Tackling the big challenges through cooperation and partnership

One in five people in the world still lack access to modern electricity. Is it possible to greatly improve energy access without jeopardizing the climate? Can we combine development with sustainability at a scale that truly matters? How can Africa avoid being left behind as “The Dark Continent”?

By Vebjørn Bakken and Svein Stølen

French and Norwegian participants from academia, industry and government institutions will cover some of these challenging and important questions, at a seminar on globalization, inequality and energy 11-12. June. The seminar is organized by L’Institut français d’Oslo, The Norwegian Solar Energy Cluster and the University of Oslo.

In 2015, the 17 Sustainable Development Goals (SDGs) were adopted. Goal #7 is to “Ensure access to affordable, reliable, sustainable and modern energy for all”. Energy is also directly and indirectly linked to many of the other SDGs. Availability of energy in general, and electricity in particular, is seen a necessary requirement for development, yet one in five people in the world still lacks access to modern electricity.

The situation is particularly dire in Sub-Saharan Africa, where it is estimated that 7 out of 10 people are without access, and projections for the next decades do not really show much improvement. Even in Europe, energy poverty is receiving increasing attention. The European Commission has estimated that more than 10% of the EU population is affected, indicating that they for example are unable to adequately heat their homes. This vulnerability is particularly prevalent in Central Eastern and Southern Europe.

There is thus clearly a huge need for affordable energy both in the north and the south. However and rather worryingly, the energy sector is the dominant contributor to climate gas emissions. Though various renewable energy technologies are making great progress, the world is still predominantly running on fossils. Rather ironically, many of the areas that lack electricity are precisely the same regions that receive the most sunlight, making them obvious locations for solar energy systems. The world of energy is abundant with such paradoxes, just look at Norway itself: Aiming to be a champion against climate change, whilst still being one on the largest oil and gas producers in the world.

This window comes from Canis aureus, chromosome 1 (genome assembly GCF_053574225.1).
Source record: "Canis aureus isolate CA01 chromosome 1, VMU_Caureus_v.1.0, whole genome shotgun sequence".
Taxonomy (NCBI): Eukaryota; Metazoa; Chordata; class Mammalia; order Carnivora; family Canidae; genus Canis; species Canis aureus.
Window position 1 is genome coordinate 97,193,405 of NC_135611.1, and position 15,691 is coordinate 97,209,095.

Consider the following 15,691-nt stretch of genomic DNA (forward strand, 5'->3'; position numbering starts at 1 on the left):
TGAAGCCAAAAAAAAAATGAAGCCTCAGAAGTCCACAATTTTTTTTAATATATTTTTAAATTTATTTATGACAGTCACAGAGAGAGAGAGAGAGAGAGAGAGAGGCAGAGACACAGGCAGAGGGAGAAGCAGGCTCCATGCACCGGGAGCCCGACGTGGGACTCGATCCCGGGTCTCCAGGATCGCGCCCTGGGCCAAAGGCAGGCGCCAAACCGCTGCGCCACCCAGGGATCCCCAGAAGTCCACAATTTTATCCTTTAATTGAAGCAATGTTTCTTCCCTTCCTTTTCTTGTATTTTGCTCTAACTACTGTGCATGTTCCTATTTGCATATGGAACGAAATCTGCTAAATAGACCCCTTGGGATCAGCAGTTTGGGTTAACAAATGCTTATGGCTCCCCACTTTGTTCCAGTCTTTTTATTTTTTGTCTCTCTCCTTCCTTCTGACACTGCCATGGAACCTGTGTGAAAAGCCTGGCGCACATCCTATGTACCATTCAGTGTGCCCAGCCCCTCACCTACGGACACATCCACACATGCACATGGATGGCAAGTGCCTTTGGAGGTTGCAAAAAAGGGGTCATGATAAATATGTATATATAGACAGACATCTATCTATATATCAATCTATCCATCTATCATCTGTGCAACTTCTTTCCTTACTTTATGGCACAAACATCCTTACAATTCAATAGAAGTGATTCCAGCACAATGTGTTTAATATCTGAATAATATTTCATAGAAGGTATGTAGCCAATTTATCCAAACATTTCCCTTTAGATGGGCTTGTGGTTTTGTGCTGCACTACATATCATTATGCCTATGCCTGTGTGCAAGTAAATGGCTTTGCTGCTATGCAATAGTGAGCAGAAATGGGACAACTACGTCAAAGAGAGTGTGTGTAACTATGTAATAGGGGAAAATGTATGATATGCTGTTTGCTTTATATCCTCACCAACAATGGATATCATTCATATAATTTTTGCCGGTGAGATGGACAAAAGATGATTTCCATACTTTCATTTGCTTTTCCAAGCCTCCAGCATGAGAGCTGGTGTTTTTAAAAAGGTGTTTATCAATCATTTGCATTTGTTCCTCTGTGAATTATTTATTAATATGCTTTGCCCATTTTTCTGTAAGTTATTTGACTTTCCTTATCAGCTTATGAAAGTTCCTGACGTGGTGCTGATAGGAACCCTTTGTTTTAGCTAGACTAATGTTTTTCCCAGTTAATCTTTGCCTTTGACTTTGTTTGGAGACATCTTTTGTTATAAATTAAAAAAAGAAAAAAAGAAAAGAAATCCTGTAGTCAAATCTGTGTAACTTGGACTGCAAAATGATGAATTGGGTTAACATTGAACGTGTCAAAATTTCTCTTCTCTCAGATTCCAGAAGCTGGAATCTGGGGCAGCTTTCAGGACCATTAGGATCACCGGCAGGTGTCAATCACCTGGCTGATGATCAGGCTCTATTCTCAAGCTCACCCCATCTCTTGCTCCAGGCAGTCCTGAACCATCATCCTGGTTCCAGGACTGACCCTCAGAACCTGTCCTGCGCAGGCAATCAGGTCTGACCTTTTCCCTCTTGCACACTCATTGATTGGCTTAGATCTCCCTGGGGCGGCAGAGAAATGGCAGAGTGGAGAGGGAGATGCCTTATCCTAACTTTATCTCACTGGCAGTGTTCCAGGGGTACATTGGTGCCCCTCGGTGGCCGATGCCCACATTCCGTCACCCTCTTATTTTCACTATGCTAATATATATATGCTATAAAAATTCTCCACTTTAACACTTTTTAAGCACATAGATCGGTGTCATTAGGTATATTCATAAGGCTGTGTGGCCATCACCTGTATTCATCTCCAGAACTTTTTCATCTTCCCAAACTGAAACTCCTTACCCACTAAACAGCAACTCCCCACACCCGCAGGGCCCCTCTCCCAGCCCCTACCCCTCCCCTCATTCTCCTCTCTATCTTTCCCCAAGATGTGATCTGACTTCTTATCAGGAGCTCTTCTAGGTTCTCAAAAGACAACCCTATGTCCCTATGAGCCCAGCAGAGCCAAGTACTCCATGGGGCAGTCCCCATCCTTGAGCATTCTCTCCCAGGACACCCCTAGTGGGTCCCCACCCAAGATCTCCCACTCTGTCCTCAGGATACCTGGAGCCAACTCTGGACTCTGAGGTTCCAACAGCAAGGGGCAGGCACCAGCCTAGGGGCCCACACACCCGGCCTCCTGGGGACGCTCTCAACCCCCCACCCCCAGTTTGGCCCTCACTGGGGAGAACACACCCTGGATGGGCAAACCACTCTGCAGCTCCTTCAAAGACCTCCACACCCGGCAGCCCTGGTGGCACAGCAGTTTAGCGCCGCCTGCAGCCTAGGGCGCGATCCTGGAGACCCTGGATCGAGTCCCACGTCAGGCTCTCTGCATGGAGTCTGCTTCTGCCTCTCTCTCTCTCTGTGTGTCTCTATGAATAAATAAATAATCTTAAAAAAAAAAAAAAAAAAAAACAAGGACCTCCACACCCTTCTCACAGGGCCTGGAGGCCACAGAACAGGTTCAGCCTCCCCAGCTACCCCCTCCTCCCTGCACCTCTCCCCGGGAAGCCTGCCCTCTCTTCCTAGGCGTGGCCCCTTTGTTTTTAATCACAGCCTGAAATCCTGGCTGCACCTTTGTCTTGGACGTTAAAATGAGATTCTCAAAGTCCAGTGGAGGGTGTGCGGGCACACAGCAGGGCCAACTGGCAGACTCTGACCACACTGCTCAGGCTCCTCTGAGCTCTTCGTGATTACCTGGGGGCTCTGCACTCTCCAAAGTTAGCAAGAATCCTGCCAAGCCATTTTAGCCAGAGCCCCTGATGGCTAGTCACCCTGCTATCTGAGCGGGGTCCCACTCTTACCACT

The topics discussed, will be followed up on day 2 where the focus will be on financing, renewables for development and present some relevant projects. We will also award Alf Bjørseth’s inspirational prize for the best UiO PhD within renewable energy and advanced materials.

The SDGs are meant to reinvigorate and organize our efforts to grapple with the global challenges within the realms of health and social justice as well as energy and climate. UiO’s three transfaculty initiatives – UiO:Energy, UiO:Nordic, and UiO:Life Sciences address each of the three dimensions of sustainability in the UN 2030 Agenda – climate and environment, economic and social sustainability, and health. SDGs are spot on when they challenge us to think and work across sectors and disciplines. They are also right on target when they implicitly ask higher education institutions to forge new alliances. Reaching the SDGs is a complex tasks and requires that we bolster the dialogue between academia, government, business, and civil society. And this is exactly what we aim to do at this conference.

This conference is part of a French-Nordic cycle of conferences called Globalisation and inequality. The other conferences will take place in Stockholm, Copenhagen and Helsinki.

Full program

Registration (Attendance is free, but please register no later than Thursday June 7.)

Publisert 1. juni 2018 11:31 - Sist endret 22. juni 2018 09:29
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